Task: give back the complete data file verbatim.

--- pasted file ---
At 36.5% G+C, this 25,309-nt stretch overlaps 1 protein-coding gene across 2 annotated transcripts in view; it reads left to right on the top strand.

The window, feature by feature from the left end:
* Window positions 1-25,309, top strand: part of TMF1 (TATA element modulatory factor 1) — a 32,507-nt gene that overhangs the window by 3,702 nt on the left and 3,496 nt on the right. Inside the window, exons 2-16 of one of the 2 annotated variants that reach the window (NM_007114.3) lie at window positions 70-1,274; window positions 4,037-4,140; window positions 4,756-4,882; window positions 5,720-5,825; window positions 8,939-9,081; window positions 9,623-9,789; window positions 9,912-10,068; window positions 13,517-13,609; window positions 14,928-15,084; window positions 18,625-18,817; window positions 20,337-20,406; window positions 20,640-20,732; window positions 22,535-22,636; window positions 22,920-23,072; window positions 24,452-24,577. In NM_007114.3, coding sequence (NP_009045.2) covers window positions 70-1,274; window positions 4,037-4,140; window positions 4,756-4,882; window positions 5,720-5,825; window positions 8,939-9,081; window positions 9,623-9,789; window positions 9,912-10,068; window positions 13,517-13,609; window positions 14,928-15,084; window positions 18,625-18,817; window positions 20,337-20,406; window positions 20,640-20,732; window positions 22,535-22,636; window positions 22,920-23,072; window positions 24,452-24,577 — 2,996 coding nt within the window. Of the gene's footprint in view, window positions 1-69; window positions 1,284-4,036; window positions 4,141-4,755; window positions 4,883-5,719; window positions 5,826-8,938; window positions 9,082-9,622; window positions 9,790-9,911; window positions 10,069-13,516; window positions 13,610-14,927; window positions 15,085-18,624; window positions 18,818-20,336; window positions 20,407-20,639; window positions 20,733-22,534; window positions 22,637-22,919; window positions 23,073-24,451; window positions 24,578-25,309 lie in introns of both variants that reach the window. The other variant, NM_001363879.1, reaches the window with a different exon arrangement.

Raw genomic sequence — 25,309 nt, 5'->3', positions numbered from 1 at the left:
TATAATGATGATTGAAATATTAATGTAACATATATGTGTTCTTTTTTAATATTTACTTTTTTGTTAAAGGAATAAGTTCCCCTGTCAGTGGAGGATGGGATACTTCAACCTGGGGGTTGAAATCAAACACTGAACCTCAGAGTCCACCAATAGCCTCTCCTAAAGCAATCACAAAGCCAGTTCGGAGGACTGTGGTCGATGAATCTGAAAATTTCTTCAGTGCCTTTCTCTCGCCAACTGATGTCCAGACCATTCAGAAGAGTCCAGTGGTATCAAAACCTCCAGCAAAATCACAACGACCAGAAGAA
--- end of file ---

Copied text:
At 36.5% G+C, this 25,309-nt stretch overlaps 1 protein-coding gene across 2 annotated transcripts in view; it reads left to right on the top strand.

The window, feature by feature from the left end:
* Window positions 1-25,309, top strand: part of TMF1 (TATA element modulatory factor 1) — a 32,507-nt gene that overhangs the window by 3,702 nt on the left and 3,496 nt on the right. Inside the window, exons 2-16 of one of the 2 annotated variants that reach the window (NM_007114.3) lie at window positions 70-1,274; window positions 4,037-4,140; window positions 4,756-4,882; window positions 5,720-5,825; window positions 8,939-9,081; window positions 9,623-9,789; window positions 9,912-10,068; window positions 13,517-13,609; window positions 14,928-15,084; window positions 18,625-18,817; window positions 20,337-20,406; window positions 20,640-20,732; window positions 22,535-22,636; window positions 22,920-23,072; window positions 24,452-24,577. In NM_007114.3, coding sequence (NP_009045.2) covers window positions 70-1,274; window positions 4,037-4,140; window positions 4,756-4,882; window positions 5,720-5,825; window positions 8,939-9,081; window positions 9,623-9,789; window positions 9,912-10,068; window positions 13,517-13,609; window positions 14,928-15,084; window positions 18,625-18,817; window positions 20,337-20,406; window positions 20,640-20,732; window positions 22,535-22,636; window positions 22,920-23,072; window positions 24,452-24,577 — 2,996 coding nt within the window. Of the gene's footprint in view, window positions 1-69; window positions 1,284-4,036; window positions 4,141-4,755; window positions 4,883-5,719; window positions 5,826-8,938; window positions 9,082-9,622; window positions 9,790-9,911; window positions 10,069-13,516; window positions 13,610-14,927; window positions 15,085-18,624; window positions 18,818-20,336; window positions 20,407-20,639; window positions 20,733-22,534; window positions 22,637-22,919; window positions 23,073-24,451; window positions 24,578-25,309 lie in introns of both variants that reach the window. The other variant, NM_001363879.1, reaches the window with a different exon arrangement.

Raw genomic sequence — 25,309 nt, 5'->3', positions numbered from 1 at the left:
TATAATGATGATTGAAATATTAATGTAACATATATGTGTTCTTTTTTAATATTTACTTTTTTGTTAAAGGAATAAGTTCCCCTGTCAGTGGAGGATGGGATACTTCAACCTGGGGGTTGAAATCAAACACTGAACCTCAGAGTCCACCAATAGCCTCTCCTAAAGCAATCACAAAGCCAGTTCGGAGGACTGTGGTCGATGAATCTGAAAATTTCTTCAGTGCCTTTCTCTCGCCAACTGATGTCCAGACCATTCAGAAGAGTCCAGTGGTATCAAAACCTCCAGCAAAATCACAACGACCAGAAGAA